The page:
WPP, Ex-Italy Chief Set for High-Court Showdown | Adweek
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WPP, Ex-Italy Chief Set for High-Court Showdown

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NEW YORK The showdown between WPP Group CEO Martin Sorrell and Marco Benatti, the WPP country manager in Italy Sorrell dismissed in January 2006, will take place in London's High Court on Monday, according to representatives from both the WPP and Benatti camps.

MindShare Worldwide CEO Dominic Proctor and United Group COO Laurence Mellman are the first WPP execs expected to take the stand, but Sorrell probably won't testify next week, sources said.

In March 2007, a U.K. court of appeals ruled that WPP's claim against Benatti for breach of contract could be heard in English courts. WPP, which had filed suit in a London court in January 2006, contended that Benatti violated his employment contract with WPP by disguising a financial interest in Media Club, a company he recommended the U.K. holding company acquire. Benatti countersued WPP in Italian courts for wrongful dismissal, and had appealed against an earlier ruling that said Sorrell's case should be heard in the U.K.

WPP is seeking unspecified damages as the result of Benatti's breach of terms as expressed and "implied" in his consultancy agreement with the company. The holding company said it was also investigating him for fraud, and setting up competitive operations, WPP said when the litigation began two years ago.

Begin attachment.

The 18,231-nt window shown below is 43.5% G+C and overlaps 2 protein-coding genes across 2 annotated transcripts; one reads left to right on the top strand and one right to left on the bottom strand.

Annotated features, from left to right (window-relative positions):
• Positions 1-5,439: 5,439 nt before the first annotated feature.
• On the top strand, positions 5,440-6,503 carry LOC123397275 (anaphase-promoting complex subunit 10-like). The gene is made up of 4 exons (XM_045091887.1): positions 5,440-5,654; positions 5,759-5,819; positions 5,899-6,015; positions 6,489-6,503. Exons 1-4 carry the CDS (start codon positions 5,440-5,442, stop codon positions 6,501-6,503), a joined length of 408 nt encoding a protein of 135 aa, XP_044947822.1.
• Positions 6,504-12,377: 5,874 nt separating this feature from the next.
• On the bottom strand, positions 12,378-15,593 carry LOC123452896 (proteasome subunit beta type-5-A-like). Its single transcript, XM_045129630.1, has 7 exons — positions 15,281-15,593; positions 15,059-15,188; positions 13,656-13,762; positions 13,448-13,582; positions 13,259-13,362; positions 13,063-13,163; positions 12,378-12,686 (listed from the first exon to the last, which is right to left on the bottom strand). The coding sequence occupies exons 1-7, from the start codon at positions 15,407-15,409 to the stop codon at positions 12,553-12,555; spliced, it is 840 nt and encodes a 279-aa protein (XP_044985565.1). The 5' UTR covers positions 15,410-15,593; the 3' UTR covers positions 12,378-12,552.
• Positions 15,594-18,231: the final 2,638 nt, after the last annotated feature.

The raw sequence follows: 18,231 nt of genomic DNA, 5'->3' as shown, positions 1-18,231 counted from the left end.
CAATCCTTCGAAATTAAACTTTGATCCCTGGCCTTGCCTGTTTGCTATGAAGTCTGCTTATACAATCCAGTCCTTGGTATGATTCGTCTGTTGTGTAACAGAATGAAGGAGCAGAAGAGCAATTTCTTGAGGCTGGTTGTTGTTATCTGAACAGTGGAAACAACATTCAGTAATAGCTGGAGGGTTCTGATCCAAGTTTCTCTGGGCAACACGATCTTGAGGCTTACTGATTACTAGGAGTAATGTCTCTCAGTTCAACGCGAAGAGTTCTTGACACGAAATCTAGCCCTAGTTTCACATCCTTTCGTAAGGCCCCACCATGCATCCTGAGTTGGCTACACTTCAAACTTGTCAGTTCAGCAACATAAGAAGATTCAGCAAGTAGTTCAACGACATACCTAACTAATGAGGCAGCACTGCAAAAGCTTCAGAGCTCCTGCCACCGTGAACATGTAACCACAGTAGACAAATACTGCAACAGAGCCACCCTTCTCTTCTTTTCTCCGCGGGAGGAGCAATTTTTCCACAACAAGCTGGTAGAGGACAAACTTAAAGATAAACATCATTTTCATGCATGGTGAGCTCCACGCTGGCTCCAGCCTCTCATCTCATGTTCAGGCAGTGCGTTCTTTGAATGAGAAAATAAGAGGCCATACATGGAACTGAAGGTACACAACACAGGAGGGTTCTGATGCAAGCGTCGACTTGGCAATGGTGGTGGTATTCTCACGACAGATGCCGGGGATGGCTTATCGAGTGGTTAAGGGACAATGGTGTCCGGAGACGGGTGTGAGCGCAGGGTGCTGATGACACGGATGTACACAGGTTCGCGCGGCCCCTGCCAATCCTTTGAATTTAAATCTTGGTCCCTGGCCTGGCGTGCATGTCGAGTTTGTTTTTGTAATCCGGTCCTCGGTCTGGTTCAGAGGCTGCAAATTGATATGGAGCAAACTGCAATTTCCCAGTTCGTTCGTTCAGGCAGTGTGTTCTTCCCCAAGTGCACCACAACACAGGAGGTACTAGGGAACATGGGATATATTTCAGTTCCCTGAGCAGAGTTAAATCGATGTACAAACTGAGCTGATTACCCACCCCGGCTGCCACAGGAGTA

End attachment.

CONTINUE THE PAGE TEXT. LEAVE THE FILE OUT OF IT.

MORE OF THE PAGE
Benatti has denied any improprieties while employed by WPP.

In his complaint against WPP, Benatti also alleges damage to his professional reputation resulting from media reports about the termination of his employment. Benatti has not publicly said what legal or financial recourse he is seeking.

WPP has denied those claims.

The dispute between Sorrell and Benatti became highly personal, with the Italian executive taking aim at Sorrell. When Benatti filed his counterclaim, he released a statement saying he reserved the right "to extend proceedings against [Sorrell] as [an] individual person due to the immense damage he has personally created by his repeated defamatory statements."

The dispute began in December 2005, when questions were raised about Benatti after he and Sorrell disagreed over the amount of the earnout Benatti was due as part of WPP's acquisition of Media Club.

Part of Benatti's job at WPP was to find acquisition candidates. For introducing the holding company to Media Club, he earned a commission of $247,000, according to sources close to WPP. Benatti demanded an earnout of nearly $11 million, compared to the $361,000 WPP believed he was owed, spurring further investigation, which revealed Media Club was ultimately majority owned by Benatti.

Separately last March, Sorrell settled a high-profile U.K. libel lawsuit, accepting about $236,000 in damages from Benatti and a business associate, Marco Tinelli. Sorrell accused Benatti and Tinelli of generating libelous claims posted on an Internet blog, as well as disseminating an offensive j-peg image of Sorrell with Daniela Weber, WPP Italy COO.

Weber was party to Sorrell's invasion of privacy action and was awarded $59,000.

The case generated worldwide headlines for its novel digital communications libel claim and its frequently unflattering and inflammatory references to Sorrell.